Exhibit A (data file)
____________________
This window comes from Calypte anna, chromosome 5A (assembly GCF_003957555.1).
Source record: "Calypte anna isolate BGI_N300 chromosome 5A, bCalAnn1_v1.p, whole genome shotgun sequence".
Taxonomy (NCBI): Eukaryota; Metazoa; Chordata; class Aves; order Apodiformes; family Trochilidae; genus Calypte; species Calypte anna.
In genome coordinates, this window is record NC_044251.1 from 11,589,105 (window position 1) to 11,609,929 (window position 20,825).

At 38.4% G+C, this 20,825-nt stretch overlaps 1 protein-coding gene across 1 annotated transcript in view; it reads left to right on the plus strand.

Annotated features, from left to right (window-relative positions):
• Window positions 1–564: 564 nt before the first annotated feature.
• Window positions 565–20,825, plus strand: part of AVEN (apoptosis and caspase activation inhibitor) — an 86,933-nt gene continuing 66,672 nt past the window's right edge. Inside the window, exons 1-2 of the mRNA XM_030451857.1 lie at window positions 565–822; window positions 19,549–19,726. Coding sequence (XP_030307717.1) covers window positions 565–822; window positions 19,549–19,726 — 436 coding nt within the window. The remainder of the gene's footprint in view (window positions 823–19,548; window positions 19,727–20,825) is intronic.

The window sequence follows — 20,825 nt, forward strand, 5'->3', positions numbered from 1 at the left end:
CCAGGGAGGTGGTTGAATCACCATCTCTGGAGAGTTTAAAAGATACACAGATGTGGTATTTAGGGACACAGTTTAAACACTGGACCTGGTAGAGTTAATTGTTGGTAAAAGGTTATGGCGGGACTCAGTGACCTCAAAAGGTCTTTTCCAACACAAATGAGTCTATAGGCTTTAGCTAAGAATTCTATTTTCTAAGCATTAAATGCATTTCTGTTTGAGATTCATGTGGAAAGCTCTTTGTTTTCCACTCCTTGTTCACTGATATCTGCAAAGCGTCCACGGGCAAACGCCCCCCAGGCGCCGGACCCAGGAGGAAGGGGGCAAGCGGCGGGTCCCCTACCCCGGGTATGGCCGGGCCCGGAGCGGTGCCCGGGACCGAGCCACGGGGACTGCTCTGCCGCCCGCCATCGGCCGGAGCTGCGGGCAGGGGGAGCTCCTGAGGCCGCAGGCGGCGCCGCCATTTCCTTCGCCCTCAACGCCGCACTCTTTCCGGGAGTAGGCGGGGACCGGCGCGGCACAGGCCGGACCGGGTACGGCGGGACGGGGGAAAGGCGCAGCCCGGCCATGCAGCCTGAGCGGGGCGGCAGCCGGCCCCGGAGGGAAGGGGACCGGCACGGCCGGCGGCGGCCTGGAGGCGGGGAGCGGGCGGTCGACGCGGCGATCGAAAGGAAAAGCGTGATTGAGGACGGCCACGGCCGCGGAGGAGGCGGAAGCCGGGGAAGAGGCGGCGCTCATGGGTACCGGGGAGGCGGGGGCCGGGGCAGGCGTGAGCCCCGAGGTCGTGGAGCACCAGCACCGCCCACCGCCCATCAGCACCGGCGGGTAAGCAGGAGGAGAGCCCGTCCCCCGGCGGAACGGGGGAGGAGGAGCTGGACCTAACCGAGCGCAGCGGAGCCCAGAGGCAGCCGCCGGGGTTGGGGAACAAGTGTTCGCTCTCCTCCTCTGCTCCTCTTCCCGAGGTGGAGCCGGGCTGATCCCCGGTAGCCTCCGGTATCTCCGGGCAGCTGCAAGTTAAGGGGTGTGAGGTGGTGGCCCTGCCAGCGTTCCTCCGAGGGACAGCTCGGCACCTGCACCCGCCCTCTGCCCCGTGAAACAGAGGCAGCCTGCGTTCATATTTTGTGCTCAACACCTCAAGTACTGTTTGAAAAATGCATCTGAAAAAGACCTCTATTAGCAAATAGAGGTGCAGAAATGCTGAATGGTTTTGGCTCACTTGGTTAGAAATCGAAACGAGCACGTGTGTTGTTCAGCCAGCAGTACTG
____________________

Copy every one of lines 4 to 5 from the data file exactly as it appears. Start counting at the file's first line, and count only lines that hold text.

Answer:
In genome coordinates, this window is record NC_044251.1 from 11,589,105 (window position 1) to 11,609,929 (window position 20,825).

At 38.4% G+C, this 20,825-nt stretch overlaps 1 protein-coding gene across 1 annotated transcript in view; it reads left to right on the plus strand.